What Causes a Loss of Smell and What You Can Do About It

Stop to smell the cumin (and the cin­na­mon, pep­per­mint, and even the roses, too)

smell the roses

Your sense of smell is a huge com­po­nent of over­all health.  Unfor­tu­nately, up to one-quarter of peo­ple over age 50 have some loss of smell (called olfac­tion in med­ical lingo.)  Sur­pris­ingly, many peo­ple who have a dimin­ished sense of smell aren’t con­sciously aware of it, even though it can have a pro­found impact on health and qual­ity of life.

Four com­mon ways you can lose your sense of smell:

  • Dis­eases or infec­tions of the nose and sinus cavities
  • Expo­sure to toxic sub­stances or heavy met­als such as cadmium
  • Head trauma – this is the most com­mon cause of olfac­tory loss in younger peo­ple and typ­i­cally leads to a more sig­nif­i­cant degree of loss than other causes.
  • Side effects of med­ica­tion.  This is not com­mon, but drugs for blood pres­sure reg­u­la­tion, amphet­a­mines, antipsy­chotics, anti­his­t­a­mines, and other drugs have been linked to a loss of smell.

Prob­lems from loss of olfaction:

  • Your sense of smell con­tributes to your enjoy­ment of food; with­out it, you’re likely to have a dimin­ished appetite.
  • Poten­tial nutri­ent defi­ciency.  In addi­tion to hav­ing your over­all appetite suf­fer, you may find your­self sub­lim­i­nally mak­ing dif­fer­ent food choices.  Peo­ple with olfac­tory loss tend to choose foods higher in sugar, for instance.
  • Dan­ger of being exposed to nox­ious vapors with­out real­iz­ing it
  • Loss of an impor­tant, though little-understood means of inter­per­sonal communication
  • Mood changes and depression

If you’ve expe­ri­enced head trauma, loss of smell is one of the most com­mon effects.  Loss of smell can per­sist even when other symp­toms have sub­sided.  That’s why test­ing the sense of smell should always be part of the eval­u­a­tion of head trauma.

Loss of smell is also an early marker for cog­ni­tive changes asso­ci­ated with Alzheimer’s dis­ease and Parkinson’s.

You can test your sense of smell at home.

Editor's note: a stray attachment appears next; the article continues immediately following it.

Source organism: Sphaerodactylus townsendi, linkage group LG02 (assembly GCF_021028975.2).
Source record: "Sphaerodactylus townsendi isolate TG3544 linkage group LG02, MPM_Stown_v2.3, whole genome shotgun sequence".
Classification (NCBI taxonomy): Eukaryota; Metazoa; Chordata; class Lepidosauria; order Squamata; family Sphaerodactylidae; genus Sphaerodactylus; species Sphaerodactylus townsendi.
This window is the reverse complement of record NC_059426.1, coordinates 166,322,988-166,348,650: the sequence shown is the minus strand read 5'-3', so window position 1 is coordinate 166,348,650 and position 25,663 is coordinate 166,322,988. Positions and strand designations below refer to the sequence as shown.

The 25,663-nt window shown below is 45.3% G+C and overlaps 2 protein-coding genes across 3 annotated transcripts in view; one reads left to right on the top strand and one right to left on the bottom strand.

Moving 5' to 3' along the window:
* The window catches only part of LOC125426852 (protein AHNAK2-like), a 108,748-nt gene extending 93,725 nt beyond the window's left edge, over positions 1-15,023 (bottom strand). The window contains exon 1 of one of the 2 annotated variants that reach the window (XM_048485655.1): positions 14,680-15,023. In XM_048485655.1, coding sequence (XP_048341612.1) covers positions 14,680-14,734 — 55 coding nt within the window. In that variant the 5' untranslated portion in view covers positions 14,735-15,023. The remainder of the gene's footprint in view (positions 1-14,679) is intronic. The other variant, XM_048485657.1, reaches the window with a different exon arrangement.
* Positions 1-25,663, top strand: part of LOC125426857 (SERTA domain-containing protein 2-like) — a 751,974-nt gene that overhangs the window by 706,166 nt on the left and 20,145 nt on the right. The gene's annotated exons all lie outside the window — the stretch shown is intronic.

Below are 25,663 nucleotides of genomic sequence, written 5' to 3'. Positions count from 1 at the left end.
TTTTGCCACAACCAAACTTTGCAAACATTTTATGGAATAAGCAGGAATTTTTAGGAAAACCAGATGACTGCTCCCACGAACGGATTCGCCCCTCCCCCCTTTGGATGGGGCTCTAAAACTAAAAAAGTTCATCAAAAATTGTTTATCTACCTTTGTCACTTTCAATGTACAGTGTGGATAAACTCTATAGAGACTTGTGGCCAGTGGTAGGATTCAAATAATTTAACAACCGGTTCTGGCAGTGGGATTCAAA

It’s almost (not quite) as good as the test you can get in your doctor’s office.  Here’s how to test yourself:

  • Go to your spice cab­i­net and choose 4–6 dif­fer­ent spices or other flavors.
  • Place a small amount of each at the bot­tom of its own juice glass.
  • Blind­fold your­self and scram­ble the glasses around.
  • Bring the juice glasses up to your nose one at a time and see if you can iden­tify their scents.
  • If you have any ques­tion about your range of smell-ability, have a fam­ily mem­ber or friend try the same test so you can com­pare results.

Is there effec­tive treat­ment for loss of olfaction?

If you’ve lost your sense of smell because of a sinus dis­ease or infec­tion, you may be in luck.  The under­ly­ing con­di­tion may be treat­able, and you can expect your sense of smell to return once it’s been resolved.

If your loss of smell is from head trauma or another cause, the med­ical model con­sid­ers the loss of smell to be untreat­able.  How­ever, I wouldn’t give up quite so quickly.  We know sci­en­tif­i­cally that we don’t know the lim­its of the body’s heal­ing poten­tial if it’s given the right con­di­tions to work with.

In my office, I use cran­iosacral ther­apy as part of the treat­ment plan for patients with head trauma.  Cran­iosacral ther­apy works via a mech­a­nism that is poorly under­stood and is vir­tu­ally unrec­og­nized within our cur­rent med­ical model.  How­ever, if head trauma has dam­aged the nerves that run from your nose back into your brain, cran­iosacral ther­apy may be able to assist your body in the heal­ing of those nerve pathways.

This treat­ment, though it would be con­sid­ered uncon­ven­tional, is extremely gen­tle and vir­tu­ally free of neg­a­tive side-effects.  A ther­a­peu­tic trial might be worth­while since it’s easy to deter­mine if the treat­ment is help­ing you or not.

Per­haps you can join the many other patients who have ben­e­fited from cran­iosacral therapy.


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